In our fourth lab we looked at some of the different compiler options and the differences it made in the assembly output. In order to look at the differences we wrote a simple hello world program that was compiled with the different options.
I will go by the options we went over one by one below.
The original command we used was gcc -g -O0 -fno-builtin.
This version is used to compile a file with debugging information, no optimization and without use of builtin functionality.
Adding -static means the compiler pulls in the entire library the function you are using is in. In this case it pulled in the library that contains the printf function we used to print our message. This results in about a 10 times increase in file size in this case. The advantage of using static is that no matter what system you go to, you can guarantee that the functions you are using will be present, since you include the entire library. The disadvantage is the strain on the file size and if you use static a lot, a lot of your programs will have the same libraries, but with different versions. It will be hard to keep track of security flaws and versioning.
2. Not using fno-builtin.
fno-builtin means you are asking the compiler not to use the builtin functionality. In this case the compiler recognizes it has a more efficient way to do the printf function because it is only using 1 argument. The compiler realizes that it can use the builtin function puts instead for more efficiency.
3. Removing -g .
By removing -g from the command we are compiling the file in without debug information, this means the file becomes smaller, but also harder to read. the --source command no longer shows you where the compiler put what part of your code.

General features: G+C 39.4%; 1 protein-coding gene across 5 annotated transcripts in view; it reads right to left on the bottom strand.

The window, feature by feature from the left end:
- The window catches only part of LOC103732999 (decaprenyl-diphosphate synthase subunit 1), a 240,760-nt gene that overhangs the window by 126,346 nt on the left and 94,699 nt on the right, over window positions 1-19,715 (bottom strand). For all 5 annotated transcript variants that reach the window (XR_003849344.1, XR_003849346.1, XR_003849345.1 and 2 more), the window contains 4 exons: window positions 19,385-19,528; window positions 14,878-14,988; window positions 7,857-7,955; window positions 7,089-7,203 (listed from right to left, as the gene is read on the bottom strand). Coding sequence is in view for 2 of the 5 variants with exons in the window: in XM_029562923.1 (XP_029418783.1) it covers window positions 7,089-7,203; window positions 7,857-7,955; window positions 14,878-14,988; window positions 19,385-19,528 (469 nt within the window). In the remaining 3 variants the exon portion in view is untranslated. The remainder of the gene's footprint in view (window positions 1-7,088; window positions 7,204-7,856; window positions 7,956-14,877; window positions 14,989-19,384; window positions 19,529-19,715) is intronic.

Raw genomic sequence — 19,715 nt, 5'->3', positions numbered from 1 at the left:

4. Adding additional arguments to the printf.
On aarch64 after assigning 7 arguments to different registers, the rest of the arguments get put on the stack through r1. On x86_64 there were only 5 arguments assigned to the registers before putting the rest on the stack. This makes sense because x86_64 has less registers to work with. Interestingly enough, on the aarch64 side the assembly made use of store instead of put to add the arguments to the stack.
5. Moving printf to a separate function called output and calling that from the main.
With this one I thought the compiler would recognise that it is just calling printf and the function did not really have any use, but I was wrong. The assembly called output from the main and in the output was the same section that was previously in the main. If you use arguments to pass the string it also stores some overhead on the stack.
6. Replace O0 with O3.
This instruction asks the compiler to use a lot of optimization(severe), it will actually move some of your code around to do so, so if you compile something with O3 you always have to check whether the functionality of your program remains the same. One of the differences in the output is that instead of returning to the main function after calling the printf function the compiler realized that the printf was the last statement and with an unconditional branch told the program not to bother coming back to the main. Severe optimization also deleted the set up for the stack in this case, because this program makes no use of it.
So this week we saw a small part of what the compiler can do for us and what we can ask it to do. I found it very interesting to finally see what makes it so that any code we write can actually run. I think understanding how the compiler turns our code into assembler can really help us decide what options to use when we want to go for maximum efficiency in our code.